Automating Jet Quality Analysis Using a Scanner-Based System
While jet quality is often assessed via visual inspection, these inspections return results that are subjective and difficult to quantify.
During the development of a wide format inkjet printer aimed at the print shop market, jet quality analysis was being analyzed by a completely visual, laborious, and timeconsuming process that resulted in failure counts and a rudimentary categorization of failure modes.
The decision to move from subjective assessment to the use of an automated alternative was motivated by a desire to track the performance of a wider variety of jet quality measures on continuous quality scales rather than with the current manual process that only yields attribute classification and pass/fail counts.
A scanner-based image quality system was identified based on proven prior experience and an open architecture that allowed for measurement method customization. The application was developed, tested, and put to use measuring not only the jet quality attributes that had been evaluated via visual assessment, but it also broadened the scope of the analytical process to include attributes and variables that were of great interest that could not be tracked using the previous process.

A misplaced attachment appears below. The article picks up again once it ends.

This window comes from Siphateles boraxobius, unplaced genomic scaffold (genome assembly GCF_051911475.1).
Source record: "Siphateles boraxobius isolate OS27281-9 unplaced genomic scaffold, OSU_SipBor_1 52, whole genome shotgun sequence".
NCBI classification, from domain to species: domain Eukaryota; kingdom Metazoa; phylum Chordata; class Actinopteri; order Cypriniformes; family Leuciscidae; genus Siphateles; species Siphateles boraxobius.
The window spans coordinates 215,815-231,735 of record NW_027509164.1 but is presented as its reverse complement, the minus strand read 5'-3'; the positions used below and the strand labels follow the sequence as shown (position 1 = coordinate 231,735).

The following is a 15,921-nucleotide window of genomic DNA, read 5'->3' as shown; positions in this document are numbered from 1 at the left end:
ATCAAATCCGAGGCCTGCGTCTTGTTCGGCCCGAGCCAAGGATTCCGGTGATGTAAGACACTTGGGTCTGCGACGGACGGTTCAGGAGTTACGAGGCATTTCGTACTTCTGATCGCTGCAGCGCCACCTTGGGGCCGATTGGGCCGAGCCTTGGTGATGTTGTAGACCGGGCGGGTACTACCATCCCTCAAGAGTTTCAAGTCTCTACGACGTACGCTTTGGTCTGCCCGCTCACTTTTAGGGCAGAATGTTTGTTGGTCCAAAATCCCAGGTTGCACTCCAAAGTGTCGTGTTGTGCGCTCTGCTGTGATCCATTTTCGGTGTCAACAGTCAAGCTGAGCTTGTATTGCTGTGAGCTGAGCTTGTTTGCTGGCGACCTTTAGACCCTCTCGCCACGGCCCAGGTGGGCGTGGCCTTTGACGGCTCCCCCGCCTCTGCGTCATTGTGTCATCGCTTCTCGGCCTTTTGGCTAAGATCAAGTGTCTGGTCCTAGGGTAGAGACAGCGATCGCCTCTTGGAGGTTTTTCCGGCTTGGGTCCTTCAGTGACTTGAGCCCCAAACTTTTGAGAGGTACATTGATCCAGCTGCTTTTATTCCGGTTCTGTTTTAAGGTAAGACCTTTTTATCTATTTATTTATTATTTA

This paper details the use of a commercially available scanner-based image quality measurement system in the automation of jet quality analysis. Application details and the results from system verification and qualification will be presented.
Document Type: Research Article
Publication date: 2004-01-01
For more than 30 years, IS&T's series of digital printing conferences have been the leading forum for discussion of advances and new directions in 2D and 3D printing technologies. A comprehensive, industry-wide conference that brings together industry and academia, this meeting includes all aspects of the hardware, materials, software, images, and applications associated with digital printing systems?particularly those involved with additive manufacturing and fabrication?including bio-printing, printed electronics, page-wide, drop-on-demand, desktop and continuous ink jet, toner-based systems, and production digital printing, as well as the engineering capability, optimization, and science involved in these fields. In 2016, the conference changed its name formally to Printing for Fabrication to better reflect the content of the meeting and the evolving technology of printing.
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